Let’s face it, listening well is challenging. I for one can take up my fair share of conversation, especially if it’s something I’m passionate about. I’m mildly extroverted and therefore happy to fill the space with talking or making myself look smart. But I think that’s true for lots of us. The good news is, we can get better at listening with a little practice and a few guidelines.
As I get ready for the next session of the Parenting Well resource group, (sign up here!) I’m thinking about all things listening. If you’re thinking about attending the group, starting a listening partnership, or working on being a better listener in general, try Implementing some of these understandings.
1.Interrupting slows things down. As much as it might feel like you’re helping someone “get to the point”, when you cut into what they’re saying by asking questions or making comments, it jolts them from their flow and means they have to acknowledge or respond to you before they can get back to where they were.
Tip: When you listen, imagine you’re at the orchestra. Don’t clap until the conductor’s arms are at their sides, otherwise you might find yourself clapping in the middle of the song. When you’re listening to someone else, wait until they are really done, not just until they pause.
Helpful phrases: “ Is there anything else?”, “may I say something?” or “would you like some feedback?”
2. Talking about your own similar problem too soon is changing the subject (and changing the subject is interrupting.) I know. You’re dying to launch into your own story and experience! But, if you choose to talk about yourself right away, you’re missing a huge opportunity for empathy. Consider letting the other person ask if you’ve ever had a similar experience before you jump into that ocean.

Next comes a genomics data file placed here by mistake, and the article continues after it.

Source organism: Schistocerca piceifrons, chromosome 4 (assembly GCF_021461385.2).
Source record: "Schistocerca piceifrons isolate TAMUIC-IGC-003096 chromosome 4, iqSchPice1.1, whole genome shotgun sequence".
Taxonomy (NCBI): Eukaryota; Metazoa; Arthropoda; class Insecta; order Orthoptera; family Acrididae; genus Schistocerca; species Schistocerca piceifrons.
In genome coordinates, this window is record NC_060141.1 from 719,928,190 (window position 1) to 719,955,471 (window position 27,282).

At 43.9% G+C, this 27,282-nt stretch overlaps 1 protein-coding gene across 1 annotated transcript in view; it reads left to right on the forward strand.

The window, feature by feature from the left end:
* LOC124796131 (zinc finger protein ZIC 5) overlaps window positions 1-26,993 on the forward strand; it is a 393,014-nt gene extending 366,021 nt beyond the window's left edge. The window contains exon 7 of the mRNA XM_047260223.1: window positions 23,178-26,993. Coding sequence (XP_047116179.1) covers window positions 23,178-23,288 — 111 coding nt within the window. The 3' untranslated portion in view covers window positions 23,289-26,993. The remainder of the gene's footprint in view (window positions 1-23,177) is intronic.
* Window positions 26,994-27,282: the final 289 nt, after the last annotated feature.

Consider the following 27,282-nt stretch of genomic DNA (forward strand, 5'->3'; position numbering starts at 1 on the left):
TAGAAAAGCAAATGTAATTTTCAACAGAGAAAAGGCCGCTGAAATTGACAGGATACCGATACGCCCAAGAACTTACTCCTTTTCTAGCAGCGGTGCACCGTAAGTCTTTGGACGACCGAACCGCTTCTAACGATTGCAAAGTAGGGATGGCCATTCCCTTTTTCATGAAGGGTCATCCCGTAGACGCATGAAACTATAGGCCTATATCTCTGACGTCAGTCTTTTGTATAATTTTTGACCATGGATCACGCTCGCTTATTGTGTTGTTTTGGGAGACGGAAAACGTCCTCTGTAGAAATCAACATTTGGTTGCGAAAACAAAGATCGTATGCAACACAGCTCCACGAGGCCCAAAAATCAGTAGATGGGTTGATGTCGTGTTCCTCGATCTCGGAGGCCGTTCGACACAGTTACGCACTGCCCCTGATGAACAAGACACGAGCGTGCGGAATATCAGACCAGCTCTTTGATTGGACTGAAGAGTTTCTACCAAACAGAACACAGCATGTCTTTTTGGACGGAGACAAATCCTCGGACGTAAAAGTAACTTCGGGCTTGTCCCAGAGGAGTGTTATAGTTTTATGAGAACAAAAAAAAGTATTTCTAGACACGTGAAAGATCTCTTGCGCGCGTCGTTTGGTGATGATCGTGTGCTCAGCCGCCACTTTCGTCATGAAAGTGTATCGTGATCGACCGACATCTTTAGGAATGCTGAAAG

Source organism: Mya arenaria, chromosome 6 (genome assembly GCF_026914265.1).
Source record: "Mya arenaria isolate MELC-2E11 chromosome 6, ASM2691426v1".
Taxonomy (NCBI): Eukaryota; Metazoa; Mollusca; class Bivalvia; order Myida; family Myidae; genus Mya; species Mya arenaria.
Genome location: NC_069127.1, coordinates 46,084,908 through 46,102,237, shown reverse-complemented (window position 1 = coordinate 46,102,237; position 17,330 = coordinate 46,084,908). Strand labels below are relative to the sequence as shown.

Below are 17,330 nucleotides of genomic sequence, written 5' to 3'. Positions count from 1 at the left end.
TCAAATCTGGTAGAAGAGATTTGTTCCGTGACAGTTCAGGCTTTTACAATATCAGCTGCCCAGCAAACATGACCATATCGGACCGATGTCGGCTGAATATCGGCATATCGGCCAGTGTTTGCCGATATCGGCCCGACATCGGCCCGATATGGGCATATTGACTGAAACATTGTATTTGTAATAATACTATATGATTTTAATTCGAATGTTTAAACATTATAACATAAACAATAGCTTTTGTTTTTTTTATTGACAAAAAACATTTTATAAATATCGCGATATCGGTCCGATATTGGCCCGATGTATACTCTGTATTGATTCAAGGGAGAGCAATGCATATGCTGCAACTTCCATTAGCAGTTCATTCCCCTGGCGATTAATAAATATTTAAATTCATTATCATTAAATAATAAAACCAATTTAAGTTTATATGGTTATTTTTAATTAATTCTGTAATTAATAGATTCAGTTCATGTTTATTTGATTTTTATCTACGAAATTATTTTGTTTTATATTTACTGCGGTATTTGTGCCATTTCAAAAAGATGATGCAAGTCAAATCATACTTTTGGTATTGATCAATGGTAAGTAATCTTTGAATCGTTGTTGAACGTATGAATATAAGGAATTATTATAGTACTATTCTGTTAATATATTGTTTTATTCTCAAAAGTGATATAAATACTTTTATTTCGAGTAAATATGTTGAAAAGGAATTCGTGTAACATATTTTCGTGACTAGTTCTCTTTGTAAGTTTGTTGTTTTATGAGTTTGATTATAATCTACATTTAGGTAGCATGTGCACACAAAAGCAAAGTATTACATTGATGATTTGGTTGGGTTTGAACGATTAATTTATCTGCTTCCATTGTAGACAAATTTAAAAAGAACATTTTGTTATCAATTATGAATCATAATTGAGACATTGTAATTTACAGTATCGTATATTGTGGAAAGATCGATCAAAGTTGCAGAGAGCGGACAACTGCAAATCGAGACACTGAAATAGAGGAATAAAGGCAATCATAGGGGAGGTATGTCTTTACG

Tip: When you respond, pause and reflect the other person’s shared thoughts or feelings. Or even just acknowledge how courageous it was of them to be vulnerable and share with you.
Helpful phrases: “I hear you’re feeling ______ (list emotions you observed)”,“that DOES sound hard”, or “I am so glad you shared this with me.”
3. Giving advice undermines confidence. Advice is great for questions about removing laundry stains or handling recipe disasters. But when it comes to people’s lives and hearts, it’s not really needed. Analyzing people and giving advice is not really listening. It’s more like talking with breaks. If someone is telling you the details of their difficult day and you’re at the ready with a response, practical answers, or a quick fix, you might not really be listening. Let go of the need to be right and you’ll find that advice doesn't’ work half as well as listening does. When you listen for what’s underneath someone’s crisis, you’ll help them much more than if you send them away with a to-do list.
Tip: Trust that your presence is truly enough. When you behave as if that person has what it takes to handle their issues well, it reminds them of how capable they really are.
Helpful phrases: “I can hear how hard you’re working”, “what have you tried so far?” Or “what do you think might be going on?”
Again, these tips don’t apply to each and every interaction you’ll have in your life. But it’s good to consider when and where you might make some changes. I’ve been using listening partnerships for nearly 3 years now and I’m still learning to get out of the way, but I’m so grateful for the daily practice and for how much listening has transformed my life.
Ready to practice listening well for yourself? Join me at The Parenting Well group!
Have breakthroughs! Get connected! Share your joys and challenges with people who understand! Fill your own cup! Find empathy for where you’re at! Experience the joy of being heard!
Click here for details about the group and to RSVP. Everyone who attends the group is eligible to receive the free booklet, “Listening Partnerships for Parents” as provided by Hand in Hand Parenting. Please RSVP to ensure your booklet.
If you're looking for individual support in parenting or other relationships, let me help! I offer individual counseling over the phone for anyone needing more wellness in their life.